Another fine Munich evening. I was sitting in a small cafe near the opera house sipping an espresso and enjoying the last few fleeting days of a pleasant autumn evening before the cold of winter sets in. On the menu is the standard Bavarian fare along with a smattering of German, French and Italian wines and imported Italian coffee (honestly, I’ve become so addicted to this Lavazza Oro stuff that I now order it from Amazon instead of settling for any other brand). It seems so natural that all of these things could be found together in one of Europe’s great cities. So why does it continue to be more difficult to purchase things across geographical boundaries via a web site than through more traditional brick-and-mortar channels? Is eCommerce failing to live up to the promise it has for consumers across the continent?
ECommerce in Europe, it will come as no surprise, is doing very well. In fact, out of the €550 billion eCommerce market, €200 billion of that business is generated in via EU eCommerce. The number of online consumers continues to grow, but there are barriers to eCommerce sites doing as well as they could, and it turns out the barriers are as clear as the lines delineating the borders of European countries. Internet Retailing recently reported that the percentage of consumers that shop online increased from 27% to 33% between 2006 and 2008, but that significantly less buy across borders (only 7%, in fact).
It should also come as no surprise that there is more at play here than just geographic boundaries: Language barriers, problems with international taxation and shipping, and legal issues that unnecessarily encumber the buyer when making a purchase from another country. But perhaps the most telling issue that is mentioned is that most retailers operate their globally available sites like they are somehow limited on the internet to their own national borders. This isn’t to say that sites are multilingual or omit support for multiple currencies. Many sites support these functions quite well, but it isn’t the language issue that is complicated about building eCommerce solutions anymore. It’s the legalities of purchasing a product from another country that may have different laws regarding shipping and taxation that are just too difficult for the average consumer to deal with. Although Internet Retailing’s research shows that one-third of EU consumers would buy a product from another country if economically motivated, they general cringe at the thought of dealing with taxes, shipping rules and the complications regarding returns and customer service issues in other countries.
In order to begin to fully understand the barriers that inhibit international eCommerce transactions from occurring more frequently, it is important to be able to measure the impact that eCommerce has on both individual and collective economies within Europe. A new standard is being developed to do just this and is being supported by several EU countries including Belgium, Germany, France, the UK and the European Commission. GEMS, the Global eCommerce Measurement Standard, will provide new methodologies to measure eCommerce impact across geographies. The hope is that a new picture will evolve of the international eCommerce selling sector as a whole. Having this data is the first step in understanding how borders affect both selling and buying behavior and how legislation could be created (or eased) to promote international eCommerce without placing the burden of borders squarely on the consumer.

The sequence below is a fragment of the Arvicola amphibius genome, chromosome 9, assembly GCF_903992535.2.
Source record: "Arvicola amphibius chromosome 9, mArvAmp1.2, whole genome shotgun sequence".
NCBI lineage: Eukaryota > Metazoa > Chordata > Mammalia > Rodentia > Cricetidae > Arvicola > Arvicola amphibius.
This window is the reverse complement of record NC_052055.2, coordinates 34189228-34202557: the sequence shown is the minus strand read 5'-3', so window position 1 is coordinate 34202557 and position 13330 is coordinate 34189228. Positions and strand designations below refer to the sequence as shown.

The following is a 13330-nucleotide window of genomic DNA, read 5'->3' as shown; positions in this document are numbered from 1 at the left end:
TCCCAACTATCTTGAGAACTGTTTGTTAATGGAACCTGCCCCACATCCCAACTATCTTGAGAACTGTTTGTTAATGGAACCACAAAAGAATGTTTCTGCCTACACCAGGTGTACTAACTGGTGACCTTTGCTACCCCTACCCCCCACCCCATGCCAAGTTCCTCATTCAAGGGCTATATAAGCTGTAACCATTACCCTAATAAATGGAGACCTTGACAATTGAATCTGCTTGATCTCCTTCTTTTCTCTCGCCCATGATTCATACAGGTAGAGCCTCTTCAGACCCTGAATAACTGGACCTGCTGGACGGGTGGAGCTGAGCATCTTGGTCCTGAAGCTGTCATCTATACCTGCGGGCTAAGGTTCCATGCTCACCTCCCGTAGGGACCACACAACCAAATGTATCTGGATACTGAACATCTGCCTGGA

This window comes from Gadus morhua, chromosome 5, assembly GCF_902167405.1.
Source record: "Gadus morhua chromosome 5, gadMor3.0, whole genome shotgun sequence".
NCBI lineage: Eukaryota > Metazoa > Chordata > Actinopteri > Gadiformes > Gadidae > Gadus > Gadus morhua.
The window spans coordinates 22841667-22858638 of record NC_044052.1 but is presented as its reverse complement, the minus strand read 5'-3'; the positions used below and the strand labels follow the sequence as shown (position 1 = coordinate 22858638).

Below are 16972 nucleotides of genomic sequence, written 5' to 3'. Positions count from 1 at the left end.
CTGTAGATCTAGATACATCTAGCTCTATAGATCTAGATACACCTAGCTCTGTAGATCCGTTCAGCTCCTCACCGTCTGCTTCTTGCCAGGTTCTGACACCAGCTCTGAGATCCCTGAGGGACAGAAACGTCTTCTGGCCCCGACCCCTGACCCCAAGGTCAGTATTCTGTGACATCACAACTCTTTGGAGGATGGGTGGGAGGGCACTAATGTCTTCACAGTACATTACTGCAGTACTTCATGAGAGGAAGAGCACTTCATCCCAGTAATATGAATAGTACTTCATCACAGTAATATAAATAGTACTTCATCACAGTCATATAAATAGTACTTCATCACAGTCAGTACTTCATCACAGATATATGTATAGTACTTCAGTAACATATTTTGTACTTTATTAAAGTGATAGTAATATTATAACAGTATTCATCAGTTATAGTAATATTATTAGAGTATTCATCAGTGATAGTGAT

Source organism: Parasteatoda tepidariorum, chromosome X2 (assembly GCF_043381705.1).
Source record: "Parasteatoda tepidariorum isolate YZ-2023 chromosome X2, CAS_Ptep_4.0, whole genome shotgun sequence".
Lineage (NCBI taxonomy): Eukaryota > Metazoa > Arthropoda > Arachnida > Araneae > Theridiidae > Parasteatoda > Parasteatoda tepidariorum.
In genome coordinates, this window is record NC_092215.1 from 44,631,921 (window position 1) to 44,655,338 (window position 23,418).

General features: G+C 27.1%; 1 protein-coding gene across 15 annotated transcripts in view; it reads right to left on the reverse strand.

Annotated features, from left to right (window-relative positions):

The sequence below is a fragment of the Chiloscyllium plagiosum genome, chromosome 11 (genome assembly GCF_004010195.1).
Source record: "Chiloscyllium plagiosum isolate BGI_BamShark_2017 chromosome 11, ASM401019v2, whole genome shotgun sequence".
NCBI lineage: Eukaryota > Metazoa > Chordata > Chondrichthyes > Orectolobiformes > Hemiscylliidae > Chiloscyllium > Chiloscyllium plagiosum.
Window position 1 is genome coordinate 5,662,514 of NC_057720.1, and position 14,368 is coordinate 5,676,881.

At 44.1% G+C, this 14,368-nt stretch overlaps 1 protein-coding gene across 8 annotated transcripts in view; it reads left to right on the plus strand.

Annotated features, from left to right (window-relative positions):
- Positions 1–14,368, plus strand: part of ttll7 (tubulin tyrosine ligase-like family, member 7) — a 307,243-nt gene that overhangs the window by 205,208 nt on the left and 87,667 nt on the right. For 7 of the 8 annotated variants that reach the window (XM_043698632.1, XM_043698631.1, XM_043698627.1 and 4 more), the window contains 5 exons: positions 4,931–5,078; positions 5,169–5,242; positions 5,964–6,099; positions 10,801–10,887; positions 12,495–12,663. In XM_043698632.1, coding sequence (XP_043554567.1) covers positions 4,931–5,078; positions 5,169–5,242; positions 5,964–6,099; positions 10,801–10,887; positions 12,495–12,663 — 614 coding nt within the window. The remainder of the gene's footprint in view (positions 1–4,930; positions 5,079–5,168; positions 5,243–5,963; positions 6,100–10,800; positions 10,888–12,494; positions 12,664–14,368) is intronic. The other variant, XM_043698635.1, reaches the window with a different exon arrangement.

Whatever the end result might be, there are current solutions that can ease at least some of the pain. Having the right processes in place to interface with multiple shipping companies in multiple currencies, multiple languages, potentially with different taxation rules is the first wave. Additionally, each site that supports a multi-lingual catalog should support customer service in each of the sites languages. Whether the resulting customer support means providing detailed, language-specific online instructions for returns or the necessity of implementing a multi-language call center really depends on the audience and customer base in a particular geography. As GEMS is rolled-out, and more is understood about cross-border customer behavior, online strategies may shift. I’m sure that new laws, some stricter than others, will continue to enhance and hinder international eCommerce as things develop more fully. I just hope they don’t make the coffee any more difficult to come by.